Yamaguchi, N., Oyama, M., Kozuka-Hata, H. & Inoue, J. Involvement of A20 in the molecular switch that activates the non-canonical NF-κB pathway. Sci. Rep. 3, 2568 (2013).
Wertz, I. E. et al. De-ubiquitination and ubiquitin ligase domains of A20 downregulate NF-κB signalling. Nature 430, 694–699 (2004).
Lee, E. G. et al. Failure to regulate TNF-induced NF-κB and cell death responses in A20-deficient mice. Science 289, 2350–2354 (2000).
Bird, L. TET2: the terminator. Nat. Rev. Immunol. 15, 598 (2015).
Zhang, Q. et al. Tet2 is required to resolve inflammation by recruiting Hdac2 to specifically repress IL-6. Nature. 525, 389–393 (2015).
Cai, Z. et al. Inhibition of inflammatory signaling in Tet2 mutant preleukemic cells mitigates stress-induced abnormalities and clonal hematopoiesis. Cell Stem Cell 23, 833–849 (2018).
Rhyasen, G. W. et al. An MDS xenograft model utilizing a patient-derived cell line. Leukemia 28, 1142–1145 (2014).
Kumar, M. S. et al. Coordinate loss of a microRNA and protein-coding gene cooperate in the pathogenesis of 5q-syndrome. Blood 118, 4666–4673 (2011).
Nakagawa, M. M., Thummar, K., Mandelbaum, J., Pasqualucci, L. & Rathinam, C. V. Lack of the ubiquitin-editing enzyme A20 results in loss of hematopoietic stem cell quiescence. J. Exp. Med. 212, 203–216 (2015).
Cull, A. H., Snetsinger, B., Buckstein, R., Wells, R. A. & Rauh, M. J. Tet2 restrains inflammatory gene expression in macrophages. Exp. Hematol. 55, 56–70.e13 (2017).
Ma, S. et al. Epigenetic regulator CXXC5 recruits DNA demethylase Tet2 to regulate TLR7/9-elicited IFN response in pDCs. J. Exp. Med. 214, 1471–1491 (2017).
Leoni, C. et al. Dnmt3a restrains mast cell inflammatory responses. Proc. Natl Acad. Sci. USA 114, E1490–E1499 (2017).
Li, X. et al. Methyltransferase Dnmt3a upregulates HDAC9 to deacetylate the kinase TBK1 for activation of antiviral innate immunity. Nat. Immunol. 17, 806–815 (2016).
Lee, S. C. et al. Synthetic lethal and convergent biological effects of cancer-associated spliceosomal gene mutations. Cancer Cell 34, 225–241.e8 (2018).
Smith, M. A. et al. U2AF1 mutations induce oncogenic IRAK4 isoforms and activate innate immune pathways in myeloid malignancies. Nat. Cell Biol. 21, 640–650 (2019).
Pollyea, D. A. et al. Myelodysplastic syndrome-associated spliceosome gene mutations enhance innate immune signaling. Haematologica 104, e388–e392 (2019).
Ulas, T. et al. S100-alarmin-induced innate immune programming protects newborn infants from sepsis. Nat. Immunol. 18, 622–632 (2017).
Shi, H. et al. Chemokine (C-X-C motif) ligand 1 and CXCL2 produced by tumor promote the generation of monocytic myeloid-derived suppressor cells. Cancer Sci. 109, 3826–3839 (2018).
Tavares, R. M. et al. The ubiquitin modifying enzyme A20 restricts B cell survival and prevents autoimmunity. Immunity 33, 181–191 (2010).
Fang, J. et al. A calcium- and calpain-dependent pathway determines the response to lenalidomide in myelodysplastic syndromes. Nat. Med. 22, 727–734 (2016).
Haeussler, M. et al. Evaluation of off-target and on-target scoring algorithms and integration into the guide RNA selection tool CRISPOR. Genome Biol. 17, 148 (2016).
Choi, K. & Ratner, N. iGEAK: an interactive gene expression analysis kit for seamless workflow using the R/shiny platform. BMC Genomics 20, 177 (2019).
Pellagatti, A. et al. Deregulated gene expression pathways in myelodysplastic syndrome hematopoietic stem cells. Leukemia 24, 756–764 (2010).
Gerstung, M. et al. Combining gene mutation with gene expression data improves outcome prediction in myelodysplastic syndromes. Nat. Commun. 6, 5901 (2015).
Subramanian, A. et al. Gene set enrichment analysis: a knowledge-based approach for interpreting genome-wide expression profiles. Proc. Natl Acad. Sci. USA 102, 15545–15550 (2005).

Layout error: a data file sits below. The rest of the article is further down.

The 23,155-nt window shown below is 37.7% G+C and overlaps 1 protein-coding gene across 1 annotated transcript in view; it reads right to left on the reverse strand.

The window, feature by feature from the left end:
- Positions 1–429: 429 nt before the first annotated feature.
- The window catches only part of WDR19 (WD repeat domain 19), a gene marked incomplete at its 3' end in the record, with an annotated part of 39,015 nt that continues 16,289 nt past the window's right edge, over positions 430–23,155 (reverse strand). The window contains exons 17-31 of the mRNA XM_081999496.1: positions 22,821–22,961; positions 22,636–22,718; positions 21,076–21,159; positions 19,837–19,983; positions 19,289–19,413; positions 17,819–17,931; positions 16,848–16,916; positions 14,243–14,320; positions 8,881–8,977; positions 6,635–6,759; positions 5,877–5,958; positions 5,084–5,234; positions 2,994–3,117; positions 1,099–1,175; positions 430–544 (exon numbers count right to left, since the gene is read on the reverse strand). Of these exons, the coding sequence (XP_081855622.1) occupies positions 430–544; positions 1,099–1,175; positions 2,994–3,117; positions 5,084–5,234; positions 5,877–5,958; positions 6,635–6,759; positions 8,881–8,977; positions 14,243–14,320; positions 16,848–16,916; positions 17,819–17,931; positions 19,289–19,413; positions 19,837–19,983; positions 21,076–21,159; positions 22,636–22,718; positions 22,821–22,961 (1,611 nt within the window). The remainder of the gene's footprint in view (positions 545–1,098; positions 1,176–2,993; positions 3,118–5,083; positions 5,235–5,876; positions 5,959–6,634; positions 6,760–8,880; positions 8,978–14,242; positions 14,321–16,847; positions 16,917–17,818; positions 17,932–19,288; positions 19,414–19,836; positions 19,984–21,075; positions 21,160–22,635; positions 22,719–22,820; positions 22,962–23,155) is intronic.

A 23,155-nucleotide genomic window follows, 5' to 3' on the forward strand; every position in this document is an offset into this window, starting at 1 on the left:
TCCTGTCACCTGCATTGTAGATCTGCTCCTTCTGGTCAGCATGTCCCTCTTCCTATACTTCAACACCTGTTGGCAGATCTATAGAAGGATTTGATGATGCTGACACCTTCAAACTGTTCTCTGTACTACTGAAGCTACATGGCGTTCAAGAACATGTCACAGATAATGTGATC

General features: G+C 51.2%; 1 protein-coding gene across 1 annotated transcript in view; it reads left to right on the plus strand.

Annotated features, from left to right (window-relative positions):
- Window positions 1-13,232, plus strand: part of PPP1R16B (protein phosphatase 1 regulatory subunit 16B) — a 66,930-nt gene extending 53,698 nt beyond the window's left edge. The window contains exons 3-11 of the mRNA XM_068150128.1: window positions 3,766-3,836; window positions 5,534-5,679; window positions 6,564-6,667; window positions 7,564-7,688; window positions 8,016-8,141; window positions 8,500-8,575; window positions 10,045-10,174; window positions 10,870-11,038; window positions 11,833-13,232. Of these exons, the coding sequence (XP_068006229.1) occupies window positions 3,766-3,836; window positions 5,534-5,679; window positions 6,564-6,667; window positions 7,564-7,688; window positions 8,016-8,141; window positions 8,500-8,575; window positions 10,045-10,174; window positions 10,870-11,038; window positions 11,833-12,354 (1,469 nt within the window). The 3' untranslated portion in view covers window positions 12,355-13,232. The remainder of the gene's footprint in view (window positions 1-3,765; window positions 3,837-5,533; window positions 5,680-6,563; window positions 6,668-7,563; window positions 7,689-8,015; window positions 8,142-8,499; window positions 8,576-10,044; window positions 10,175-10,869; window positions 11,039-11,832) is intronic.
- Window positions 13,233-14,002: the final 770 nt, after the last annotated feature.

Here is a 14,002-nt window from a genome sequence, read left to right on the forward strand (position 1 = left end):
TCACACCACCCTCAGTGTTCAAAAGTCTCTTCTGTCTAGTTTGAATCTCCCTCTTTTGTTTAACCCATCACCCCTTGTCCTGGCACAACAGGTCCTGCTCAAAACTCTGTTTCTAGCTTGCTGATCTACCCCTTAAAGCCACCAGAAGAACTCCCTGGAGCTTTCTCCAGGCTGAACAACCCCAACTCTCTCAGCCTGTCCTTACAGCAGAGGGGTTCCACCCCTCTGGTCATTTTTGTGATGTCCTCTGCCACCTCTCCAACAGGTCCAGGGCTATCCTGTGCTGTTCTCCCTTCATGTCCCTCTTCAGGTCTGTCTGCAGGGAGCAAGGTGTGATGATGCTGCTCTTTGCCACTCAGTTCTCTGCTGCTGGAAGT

This work was supported in parts by the National Institutes of Health (grant nos. R35HL135787, R01DK102759, R01DK113639 to D.T.S.), Cancer Free Kids (D.T.S.), Cincinnati Children’s Hospital Research Foundation (D.T.S.), The Uehara Memorial Foundation (T.M.), The Waksman Foundation of Japan (T.M.), The Mochida Memorial Foundation for Medical and Pharmaceutical Research (T.M.), Japan Society for the Promotion of Science (T.M.) and Ohio State University Comprehensive Cancer Center (T.M.). T.M. is a Leukemia and Lymphoma Society Special Fellow. D.T.S. is a Leukemia and Lymphoma Society Scholar. We thank J. Bailey and V. Summey for assistance with transplantations (Comprehensive Mouse and Cancer Core at CCHMC), and M.-D. Filippi, D. Lucas, D. Reynaud and the Starczynowski laboratory for insightful suggestions and feedback.
D.T.S. serves on the scientific advisory board at Kurome Therapeutics. All other authors declare no competing interests.
Peer review information Ioana Visan was the primary editor on this article and managed its editorial process and peer review in collaboration with the rest of the editorial team.
Publisher’s note Springer Nature remains neutral with regard to jurisdictional claims in published maps and institutional affiliations.
a, Survival analysis of MDS patients based on TRAF6 expression (probe: 227264_at) in CD34+ cells (GSE58831). Patients were stratified based on TRAF6 mRNA expression (top 20%, n = 28; bottom 20%, n = 26). Log-rank (Mantel-Cox) test. b, Overview of experimental design to examine inflammatory states in MDS and human TLR-TRAF6 primed HSPC. c, Human miR-146a deficient (miR146a-/-) and control (WT) CD34+ BM cells generated from healthy CD34+ BM using CRISPR-Cas9 gene editing or Vav-TRAF6 and WT LSK BM cells were stimulated in vitro for 90 min with 1 µg/mL of LPS (or PBS) (n = 3 each per group) and then examined for differential gene expression by RNA-sequencing. The inflammatory state for each group was determined using the GSEA. NES, normalized enrichment score. d, Expression of miR-146a in miR-146a deficient (miR146a-/-) and control (sg-CTL) CD34+ BM cells gene edited using CRISPR-Cas9. Results are presented as mean ± s.e.m. for n = 3 technical replicate samples. e, Immunoblot analysis of TRAF6 and IRAK1, two miR-146a targets, in miR146a-/- and control (sg-CTL) CD34+ BM cells gene edited using CRISPR-Cas9. Shown is an immunoblot from a single biological replicate.
Extended Data Fig. 2 Evaluation of Vav-TRAF6-YFP and WT-YFP versus WT BM cell competition with LD-LPS.